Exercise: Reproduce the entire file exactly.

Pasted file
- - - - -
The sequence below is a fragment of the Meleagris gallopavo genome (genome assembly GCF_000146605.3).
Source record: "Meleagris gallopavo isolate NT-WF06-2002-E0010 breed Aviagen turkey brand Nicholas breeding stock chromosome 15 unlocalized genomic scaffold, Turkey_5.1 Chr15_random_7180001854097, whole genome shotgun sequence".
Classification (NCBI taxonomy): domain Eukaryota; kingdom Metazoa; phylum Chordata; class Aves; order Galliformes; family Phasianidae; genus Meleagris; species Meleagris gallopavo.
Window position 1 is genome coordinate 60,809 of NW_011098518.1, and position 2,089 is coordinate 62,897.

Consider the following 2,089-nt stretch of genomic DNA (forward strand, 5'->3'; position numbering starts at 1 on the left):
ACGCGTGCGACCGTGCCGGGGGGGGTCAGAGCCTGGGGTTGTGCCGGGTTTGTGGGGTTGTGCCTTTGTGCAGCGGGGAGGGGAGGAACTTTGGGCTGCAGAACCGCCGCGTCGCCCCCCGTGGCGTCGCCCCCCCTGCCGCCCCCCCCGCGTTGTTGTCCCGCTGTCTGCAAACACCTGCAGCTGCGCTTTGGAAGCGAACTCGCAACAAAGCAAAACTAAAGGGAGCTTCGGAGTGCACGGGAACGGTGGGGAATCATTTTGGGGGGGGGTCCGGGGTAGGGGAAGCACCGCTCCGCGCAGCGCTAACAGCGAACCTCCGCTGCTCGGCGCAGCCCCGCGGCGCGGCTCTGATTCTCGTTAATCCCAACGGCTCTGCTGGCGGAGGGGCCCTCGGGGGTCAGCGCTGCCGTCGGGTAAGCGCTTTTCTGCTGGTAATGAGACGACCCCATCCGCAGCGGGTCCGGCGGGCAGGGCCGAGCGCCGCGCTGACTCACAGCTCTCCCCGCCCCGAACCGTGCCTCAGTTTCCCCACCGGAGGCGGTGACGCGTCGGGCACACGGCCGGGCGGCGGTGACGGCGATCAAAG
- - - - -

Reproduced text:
The sequence below is a fragment of the Meleagris gallopavo genome (genome assembly GCF_000146605.3).
Source record: "Meleagris gallopavo isolate NT-WF06-2002-E0010 breed Aviagen turkey brand Nicholas breeding stock chromosome 15 unlocalized genomic scaffold, Turkey_5.1 Chr15_random_7180001854097, whole genome shotgun sequence".
Classification (NCBI taxonomy): domain Eukaryota; kingdom Metazoa; phylum Chordata; class Aves; order Galliformes; family Phasianidae; genus Meleagris; species Meleagris gallopavo.
Window position 1 is genome coordinate 60,809 of NW_011098518.1, and position 2,089 is coordinate 62,897.

Consider the following 2,089-nt stretch of genomic DNA (forward strand, 5'->3'; position numbering starts at 1 on the left):
ACGCGTGCGACCGTGCCGGGGGGGGTCAGAGCCTGGGGTTGTGCCGGGTTTGTGGGGTTGTGCCTTTGTGCAGCGGGGAGGGGAGGAACTTTGGGCTGCAGAACCGCCGCGTCGCCCCCCGTGGCGTCGCCCCCCCTGCCGCCCCCCCCGCGTTGTTGTCCCGCTGTCTGCAAACACCTGCAGCTGCGCTTTGGAAGCGAACTCGCAACAAAGCAAAACTAAAGGGAGCTTCGGAGTGCACGGGAACGGTGGGGAATCATTTTGGGGGGGGGTCCGGGGTAGGGGAAGCACCGCTCCGCGCAGCGCTAACAGCGAACCTCCGCTGCTCGGCGCAGCCCCGCGGCGCGGCTCTGATTCTCGTTAATCCCAACGGCTCTGCTGGCGGAGGGGCCCTCGGGGGTCAGCGCTGCCGTCGGGTAAGCGCTTTTCTGCTGGTAATGAGACGACCCCATCCGCAGCGGGTCCGGCGGGCAGGGCCGAGCGCCGCGCTGACTCACAGCTCTCCCCGCCCCGAACCGTGCCTCAGTTTCCCCACCGGAGGCGGTGACGCGTCGGGCACACGGCCGGGCGGCGGTGACGGCGATCAAAG